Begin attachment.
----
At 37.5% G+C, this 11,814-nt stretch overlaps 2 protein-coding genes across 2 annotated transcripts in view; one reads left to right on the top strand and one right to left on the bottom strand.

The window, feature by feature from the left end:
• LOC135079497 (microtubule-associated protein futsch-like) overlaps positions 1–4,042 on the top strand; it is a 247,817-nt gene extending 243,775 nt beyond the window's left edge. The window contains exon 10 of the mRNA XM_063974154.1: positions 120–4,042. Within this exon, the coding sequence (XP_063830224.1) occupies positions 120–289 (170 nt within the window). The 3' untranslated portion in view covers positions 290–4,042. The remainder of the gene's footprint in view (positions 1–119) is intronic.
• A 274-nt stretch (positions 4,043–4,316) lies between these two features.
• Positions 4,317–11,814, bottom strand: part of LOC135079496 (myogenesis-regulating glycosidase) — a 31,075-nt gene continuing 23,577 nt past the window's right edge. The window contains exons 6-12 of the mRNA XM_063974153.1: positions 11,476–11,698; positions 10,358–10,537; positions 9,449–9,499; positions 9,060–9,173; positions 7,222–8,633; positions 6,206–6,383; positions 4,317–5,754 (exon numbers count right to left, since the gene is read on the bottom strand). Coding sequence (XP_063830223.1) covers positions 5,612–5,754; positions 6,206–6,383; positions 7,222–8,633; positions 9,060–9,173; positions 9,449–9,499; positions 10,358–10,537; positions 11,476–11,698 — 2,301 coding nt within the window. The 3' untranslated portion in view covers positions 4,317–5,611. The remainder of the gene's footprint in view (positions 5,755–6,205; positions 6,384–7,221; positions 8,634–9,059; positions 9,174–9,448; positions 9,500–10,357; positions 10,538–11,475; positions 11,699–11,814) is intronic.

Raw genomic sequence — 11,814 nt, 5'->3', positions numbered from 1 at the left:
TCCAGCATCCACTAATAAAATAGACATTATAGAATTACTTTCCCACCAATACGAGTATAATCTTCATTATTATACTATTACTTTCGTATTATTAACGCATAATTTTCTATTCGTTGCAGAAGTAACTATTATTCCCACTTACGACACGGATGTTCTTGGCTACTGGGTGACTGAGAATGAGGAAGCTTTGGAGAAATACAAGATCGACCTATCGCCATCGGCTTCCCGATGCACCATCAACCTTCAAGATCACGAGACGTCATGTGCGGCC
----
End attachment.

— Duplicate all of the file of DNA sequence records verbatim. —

At 37.5% G+C, this 11,814-nt stretch overlaps 2 protein-coding genes across 2 annotated transcripts in view; one reads left to right on the top strand and one right to left on the bottom strand.

The window, feature by feature from the left end:
• LOC135079497 (microtubule-associated protein futsch-like) overlaps positions 1–4,042 on the top strand; it is a 247,817-nt gene extending 243,775 nt beyond the window's left edge. The window contains exon 10 of the mRNA XM_063974154.1: positions 120–4,042. Within this exon, the coding sequence (XP_063830224.1) occupies positions 120–289 (170 nt within the window). The 3' untranslated portion in view covers positions 290–4,042. The remainder of the gene's footprint in view (positions 1–119) is intronic.
• A 274-nt stretch (positions 4,043–4,316) lies between these two features.
• Positions 4,317–11,814, bottom strand: part of LOC135079496 (myogenesis-regulating glycosidase) — a 31,075-nt gene continuing 23,577 nt past the window's right edge. The window contains exons 6-12 of the mRNA XM_063974153.1: positions 11,476–11,698; positions 10,358–10,537; positions 9,449–9,499; positions 9,060–9,173; positions 7,222–8,633; positions 6,206–6,383; positions 4,317–5,754 (exon numbers count right to left, since the gene is read on the bottom strand). Coding sequence (XP_063830223.1) covers positions 5,612–5,754; positions 6,206–6,383; positions 7,222–8,633; positions 9,060–9,173; positions 9,449–9,499; positions 10,358–10,537; positions 11,476–11,698 — 2,301 coding nt within the window. The 3' untranslated portion in view covers positions 4,317–5,611. The remainder of the gene's footprint in view (positions 5,755–6,205; positions 6,384–7,221; positions 8,634–9,059; positions 9,174–9,448; positions 9,500–10,357; positions 10,538–11,475; positions 11,699–11,814) is intronic.

Raw genomic sequence — 11,814 nt, 5'->3', positions numbered from 1 at the left:
TCCAGCATCCACTAATAAAATAGACATTATAGAATTACTTTCCCACCAATACGAGTATAATCTTCATTATTATACTATTACTTTCGTATTATTAACGCATAATTTTCTATTCGTTGCAGAAGTAACTATTATTCCCACTTACGACACGGATGTTCTTGGCTACTGGGTGACTGAGAATGAGGAAGCTTTGGAGAAATACAAGATCGACCTATCGCCATCGGCTTCCCGATGCACCATCAACCTTCAAGATCACGAGACGTCATGTGCGGCC